The titanic battle between big iron and microprocessors


I’m a child of a microprocessor age. I learned to program on computers powered by a variety of microprocessors starting with the 4-bit SC43177/SC43178 pair powering a Sharp PC-1211, continuing with the 8-bit Zilog Z80 on the TRS-80, the Zenith Z-89, and the Sinclair ZX81 computers, and graduating to 16-bit processors: the Texas Instruments TMS9900 powering its manufacturer’s TI-99/4A home computer and finally Intel’s 8088 on an IBM Portable (16kg) Personal Computer. At the university I encountered an IBM System/370 4331/2 mainframe, which I regarded with outer contempt. It seemed to me like a dinosaur: slow and unwieldy, lacking interactivity, color, and graphics. I couldn’t fathom why businesses were using such monsters. I now understand that I was watching an amazing race between the sprightly but woefully simplistic microprocessors and the powerful but slow-moving mainframes.

Big iron power

The IBM System/360 4381 — By Tycho

IBM’s System/370 architecture, introduced in 1970, had several features that the microprocessors of the late 1970s, such as Intel’s 8088 powering the IBM PC, could only dream of.

  • 32-bit addressing and registers, which allowed the effortless use of up to 4GB of RAM and the efficient processing of numbers in the range of ±2 billion. In contrast, Intel’s 8088, introduced in 1978, could by default address 64kB of RAM and through some tricky gymnastics extend that to 1MB (640kB on the IBM PC). The 8088 supported integer arithmetic in the range of -32,768 to 32,767 or 0 to 65,535.
  • Memory protection, which prevented programs trampling on each other’s memory locations. On the 8088 IBM PC one buggy program would crash the entire system.
  • Floating point instructions, which allowed the efficient execution of numerical algorithms. On the PC floating point operations were often simulated by libraries, such as these.
  • Virtual memory addressing (virtual storage in IBM’s terminology), which allowed the use of more memory than was physically available and the efficient and effortless execution of multiple programs in parallel. Large programs running on microprocessors had to resort to the profound ugliness of overlay linking or chain loading.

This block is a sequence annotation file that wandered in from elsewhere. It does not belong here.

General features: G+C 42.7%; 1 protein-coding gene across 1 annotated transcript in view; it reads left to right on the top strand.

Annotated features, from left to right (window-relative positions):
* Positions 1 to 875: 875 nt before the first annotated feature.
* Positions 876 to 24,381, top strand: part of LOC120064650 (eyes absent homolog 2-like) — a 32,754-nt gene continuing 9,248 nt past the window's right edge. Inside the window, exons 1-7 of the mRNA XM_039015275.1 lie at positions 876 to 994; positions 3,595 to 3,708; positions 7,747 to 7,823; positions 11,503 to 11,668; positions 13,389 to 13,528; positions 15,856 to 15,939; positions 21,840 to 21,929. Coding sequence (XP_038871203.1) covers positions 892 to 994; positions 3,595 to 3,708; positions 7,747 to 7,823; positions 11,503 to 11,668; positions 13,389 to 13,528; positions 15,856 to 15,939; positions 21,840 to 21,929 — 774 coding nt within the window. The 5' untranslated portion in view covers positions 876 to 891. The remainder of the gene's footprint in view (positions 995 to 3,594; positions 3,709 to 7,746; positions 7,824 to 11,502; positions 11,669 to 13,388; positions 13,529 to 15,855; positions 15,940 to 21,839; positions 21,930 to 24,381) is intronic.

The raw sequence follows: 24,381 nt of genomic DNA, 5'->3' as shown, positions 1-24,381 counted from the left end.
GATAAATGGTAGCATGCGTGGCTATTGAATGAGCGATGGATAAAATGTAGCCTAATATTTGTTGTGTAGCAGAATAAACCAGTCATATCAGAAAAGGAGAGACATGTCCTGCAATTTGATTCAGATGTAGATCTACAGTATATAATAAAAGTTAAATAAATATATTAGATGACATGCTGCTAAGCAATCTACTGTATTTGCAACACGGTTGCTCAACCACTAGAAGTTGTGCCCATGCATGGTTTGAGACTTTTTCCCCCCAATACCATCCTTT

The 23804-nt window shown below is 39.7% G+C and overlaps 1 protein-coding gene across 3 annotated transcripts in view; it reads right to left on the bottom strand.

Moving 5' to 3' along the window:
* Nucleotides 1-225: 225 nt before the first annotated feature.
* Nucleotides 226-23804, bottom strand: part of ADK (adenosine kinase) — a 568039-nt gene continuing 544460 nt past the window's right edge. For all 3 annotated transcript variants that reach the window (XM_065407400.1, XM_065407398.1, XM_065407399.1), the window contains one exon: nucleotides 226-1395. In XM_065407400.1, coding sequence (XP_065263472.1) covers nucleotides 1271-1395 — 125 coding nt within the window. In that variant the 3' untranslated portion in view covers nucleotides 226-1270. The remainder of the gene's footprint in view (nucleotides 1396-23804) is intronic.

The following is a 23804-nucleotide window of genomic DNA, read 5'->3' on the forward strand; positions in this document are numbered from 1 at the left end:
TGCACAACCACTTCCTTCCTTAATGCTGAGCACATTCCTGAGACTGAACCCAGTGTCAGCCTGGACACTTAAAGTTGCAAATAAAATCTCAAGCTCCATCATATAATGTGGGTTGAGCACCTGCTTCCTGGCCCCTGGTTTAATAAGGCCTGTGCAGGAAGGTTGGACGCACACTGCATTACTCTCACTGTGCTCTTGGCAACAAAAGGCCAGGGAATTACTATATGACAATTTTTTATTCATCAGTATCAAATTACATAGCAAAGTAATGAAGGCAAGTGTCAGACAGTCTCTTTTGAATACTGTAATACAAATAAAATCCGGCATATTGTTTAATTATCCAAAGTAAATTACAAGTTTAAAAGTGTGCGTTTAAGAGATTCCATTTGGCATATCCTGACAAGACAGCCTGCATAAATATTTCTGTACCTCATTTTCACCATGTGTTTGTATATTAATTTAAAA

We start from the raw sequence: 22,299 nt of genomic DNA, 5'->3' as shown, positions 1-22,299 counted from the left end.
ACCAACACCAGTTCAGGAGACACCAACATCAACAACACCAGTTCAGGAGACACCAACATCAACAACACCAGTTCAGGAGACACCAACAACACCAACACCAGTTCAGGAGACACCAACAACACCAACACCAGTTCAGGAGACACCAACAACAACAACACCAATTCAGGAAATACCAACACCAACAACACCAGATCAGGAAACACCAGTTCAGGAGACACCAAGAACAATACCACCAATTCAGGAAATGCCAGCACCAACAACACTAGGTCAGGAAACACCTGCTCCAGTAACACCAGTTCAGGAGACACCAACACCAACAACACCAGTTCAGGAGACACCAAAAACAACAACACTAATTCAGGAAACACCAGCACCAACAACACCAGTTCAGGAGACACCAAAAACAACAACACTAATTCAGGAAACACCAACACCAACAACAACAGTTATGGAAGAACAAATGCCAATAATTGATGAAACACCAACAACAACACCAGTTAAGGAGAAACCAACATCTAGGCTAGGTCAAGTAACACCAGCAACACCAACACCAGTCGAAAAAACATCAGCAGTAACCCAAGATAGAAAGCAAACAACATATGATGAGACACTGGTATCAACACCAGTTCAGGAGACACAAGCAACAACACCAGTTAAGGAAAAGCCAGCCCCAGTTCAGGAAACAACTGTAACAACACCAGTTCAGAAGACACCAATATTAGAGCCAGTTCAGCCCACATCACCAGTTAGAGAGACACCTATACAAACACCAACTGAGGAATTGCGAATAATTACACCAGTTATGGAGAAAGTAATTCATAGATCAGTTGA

An observer at the time would be justified in thinking that microprocessors were only suitable for powering microwave ovens and game consoles. Business computing would always run on mainframes.

Moore’s law power

The original IBM PC — By Bundesarchiv, B 145 Bild-F077948-0006 / Engelbert Reineke / CC-BY-SA 3.0

That observer would be wrong. Following Moore’s law microprocessors became increasingly more powerful.

  • In 1980 the Intel 8087 co-processor provided the 8088 with the ability to natively execute floating point instructions. By having another 40,000 transistors execute in parallel with the 8086 29,000 ones, floating point instructions could execute 100 times faster. Read Ken Shirriff’s excellent die analysis of the 8087 processor to see how Intel pulled off this miracle.
  • In 1982 the Intel 80286 with its 134,000 transistors offered, among other things, memory management through its protected mode capability.
  • By 1985 Intel’s 80386 used 275,000 transistors to offer 32-bit registers and addressing as well as virtual memory.
The Intel 386 die — By Pauli Rautakorpi - Own work, CC BY 3.0

As you can see, in just five years Intel’s microprocessor offering evolved from an underpowered underdog into a chip that could see eye-to-eye IBM’s powerful System/370 architecture. Of course, IBM was not standing still over those years. But the writing was on the wall.

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Last modified: Sunday, May 31, 2020 10:55 pm

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